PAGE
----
Diversity and distribution of Frankia strains symbiotic with Ceanothus in California
Frankia strains symbiotic with Ceanothus present an interesting opportunity to study the patterns and causes of Frankia diversity and distribution within a particular host infectivity group. We intensively sampled Frankia from nodules on Ceanothus plants along an elevational gradient in the southern Sierra Nevada of California, and we also collected nodules from a wider host taxonomic and geographic range throughout California. The two sampling scales comprised 36 samples from eight species of Ceanothus representing six of the seven major biogeographic regions in and around California. The primary objective of this study was to use a quantitative model to test the relative importance of geographic separation, host specificity, and environment in influencing the identity of Ceanothus Frankia symbionts as determined by ribosomal DNA sequence data. At both sampling scales, Frankia strains symbiotic with Ceanothus exhibited a high degree of genetic similarity. Frankia strains symbiotic with Chamaebatia (Rosaceae) were within the same clade as several Ceanothus symbionts. Results from a classification and regression tree model used to quantitatively explain Frankia phylogenetic groupings demonstrated that the only significant variable in distinguishing between phylogenetic groups at the more local sampling scale was host species. At the regional scale, Frankia phylogenetic groupings were explained by host species and the biogeographic province of sample collection. We did not find any significant correspondence between Frankia and Ceanothus phylogenies indicative of coevolution, but we concluded that the identity of Frankia strains inhabiting Ceanothus nodules may involve interactions between host species specificity and geographic isolation.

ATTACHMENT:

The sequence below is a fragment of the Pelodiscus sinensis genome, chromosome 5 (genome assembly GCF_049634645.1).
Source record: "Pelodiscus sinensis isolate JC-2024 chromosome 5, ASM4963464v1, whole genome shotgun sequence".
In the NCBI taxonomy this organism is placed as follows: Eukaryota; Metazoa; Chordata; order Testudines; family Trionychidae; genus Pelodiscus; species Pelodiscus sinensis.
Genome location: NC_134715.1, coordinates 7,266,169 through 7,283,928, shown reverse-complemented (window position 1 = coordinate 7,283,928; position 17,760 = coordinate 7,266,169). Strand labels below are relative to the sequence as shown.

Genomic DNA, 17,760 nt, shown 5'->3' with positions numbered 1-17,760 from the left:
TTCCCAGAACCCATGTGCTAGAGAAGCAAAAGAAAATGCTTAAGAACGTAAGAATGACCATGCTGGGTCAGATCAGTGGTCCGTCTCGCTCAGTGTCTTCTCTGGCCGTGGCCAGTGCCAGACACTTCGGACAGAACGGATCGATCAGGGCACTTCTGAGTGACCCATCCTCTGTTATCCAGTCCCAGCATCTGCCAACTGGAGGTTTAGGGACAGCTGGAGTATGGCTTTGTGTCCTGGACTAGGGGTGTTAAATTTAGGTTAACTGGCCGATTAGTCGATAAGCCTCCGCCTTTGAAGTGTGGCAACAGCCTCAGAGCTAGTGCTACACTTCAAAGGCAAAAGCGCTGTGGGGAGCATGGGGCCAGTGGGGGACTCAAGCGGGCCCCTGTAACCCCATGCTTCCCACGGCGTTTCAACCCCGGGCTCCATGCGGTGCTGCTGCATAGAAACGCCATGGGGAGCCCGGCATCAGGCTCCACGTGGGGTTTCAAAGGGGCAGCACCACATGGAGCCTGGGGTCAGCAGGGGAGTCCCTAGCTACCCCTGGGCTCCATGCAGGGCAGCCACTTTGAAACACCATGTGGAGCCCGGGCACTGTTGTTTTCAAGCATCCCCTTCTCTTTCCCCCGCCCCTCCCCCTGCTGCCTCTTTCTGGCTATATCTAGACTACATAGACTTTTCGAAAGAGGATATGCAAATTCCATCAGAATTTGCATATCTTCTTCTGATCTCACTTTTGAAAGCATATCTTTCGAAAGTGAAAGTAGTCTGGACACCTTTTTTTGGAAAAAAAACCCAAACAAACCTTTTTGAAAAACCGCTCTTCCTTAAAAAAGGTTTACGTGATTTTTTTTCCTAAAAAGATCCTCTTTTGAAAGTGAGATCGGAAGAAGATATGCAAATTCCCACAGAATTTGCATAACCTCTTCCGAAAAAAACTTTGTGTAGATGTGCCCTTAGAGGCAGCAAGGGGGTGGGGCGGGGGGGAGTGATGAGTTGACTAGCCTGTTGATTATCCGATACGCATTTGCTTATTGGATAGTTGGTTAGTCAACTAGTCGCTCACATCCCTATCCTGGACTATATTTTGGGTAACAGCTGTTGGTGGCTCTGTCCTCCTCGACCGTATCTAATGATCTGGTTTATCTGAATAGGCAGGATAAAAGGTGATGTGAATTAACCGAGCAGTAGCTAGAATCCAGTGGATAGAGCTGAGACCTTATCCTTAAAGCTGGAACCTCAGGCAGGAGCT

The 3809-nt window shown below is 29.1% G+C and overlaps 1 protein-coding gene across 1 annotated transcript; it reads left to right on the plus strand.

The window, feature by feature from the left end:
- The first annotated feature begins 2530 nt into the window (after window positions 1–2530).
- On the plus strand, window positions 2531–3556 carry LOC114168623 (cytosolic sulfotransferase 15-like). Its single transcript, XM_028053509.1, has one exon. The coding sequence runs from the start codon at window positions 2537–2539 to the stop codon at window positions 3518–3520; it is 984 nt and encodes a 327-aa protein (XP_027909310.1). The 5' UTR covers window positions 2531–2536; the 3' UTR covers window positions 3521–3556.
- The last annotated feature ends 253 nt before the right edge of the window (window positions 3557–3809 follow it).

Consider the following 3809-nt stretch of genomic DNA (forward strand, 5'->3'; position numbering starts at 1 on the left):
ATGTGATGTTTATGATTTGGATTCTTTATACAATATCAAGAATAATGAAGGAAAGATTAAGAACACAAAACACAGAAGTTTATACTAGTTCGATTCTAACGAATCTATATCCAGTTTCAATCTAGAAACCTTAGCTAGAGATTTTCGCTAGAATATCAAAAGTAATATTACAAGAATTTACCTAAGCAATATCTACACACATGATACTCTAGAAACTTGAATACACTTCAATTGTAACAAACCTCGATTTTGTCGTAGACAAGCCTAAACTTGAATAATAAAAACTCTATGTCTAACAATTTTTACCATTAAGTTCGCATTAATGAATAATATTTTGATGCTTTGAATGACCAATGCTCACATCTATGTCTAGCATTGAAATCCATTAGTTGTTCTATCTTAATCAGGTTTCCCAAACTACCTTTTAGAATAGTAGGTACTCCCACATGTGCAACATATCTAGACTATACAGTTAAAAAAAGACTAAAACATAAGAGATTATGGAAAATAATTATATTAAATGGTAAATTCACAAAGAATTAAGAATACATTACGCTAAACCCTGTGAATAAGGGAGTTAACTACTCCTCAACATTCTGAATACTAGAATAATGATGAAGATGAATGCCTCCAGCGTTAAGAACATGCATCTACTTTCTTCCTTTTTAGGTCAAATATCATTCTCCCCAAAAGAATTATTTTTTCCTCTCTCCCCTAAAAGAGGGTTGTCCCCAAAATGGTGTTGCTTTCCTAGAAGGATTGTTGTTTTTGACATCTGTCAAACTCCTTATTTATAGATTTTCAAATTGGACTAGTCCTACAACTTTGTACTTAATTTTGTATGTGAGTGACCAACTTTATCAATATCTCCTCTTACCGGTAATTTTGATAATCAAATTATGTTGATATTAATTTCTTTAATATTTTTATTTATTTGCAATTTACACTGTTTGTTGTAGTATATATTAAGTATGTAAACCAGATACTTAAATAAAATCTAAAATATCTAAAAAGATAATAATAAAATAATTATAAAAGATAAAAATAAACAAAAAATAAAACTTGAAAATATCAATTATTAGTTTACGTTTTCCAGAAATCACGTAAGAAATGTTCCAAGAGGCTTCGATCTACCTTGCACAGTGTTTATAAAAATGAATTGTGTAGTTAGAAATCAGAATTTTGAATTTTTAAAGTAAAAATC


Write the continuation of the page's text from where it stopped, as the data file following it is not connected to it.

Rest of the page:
Ecology and Evolutionary Biology | Genetics and Genomics | Life Sciences | Microbiology | Plant Sciences
Franklin, J. F.,
Hedlund, B. P.,
Staley, J. T.
Diversity and distribution of Frankia strains symbiotic with Ceanothus in California.
Applied and Environmental Microbiology, 70(11),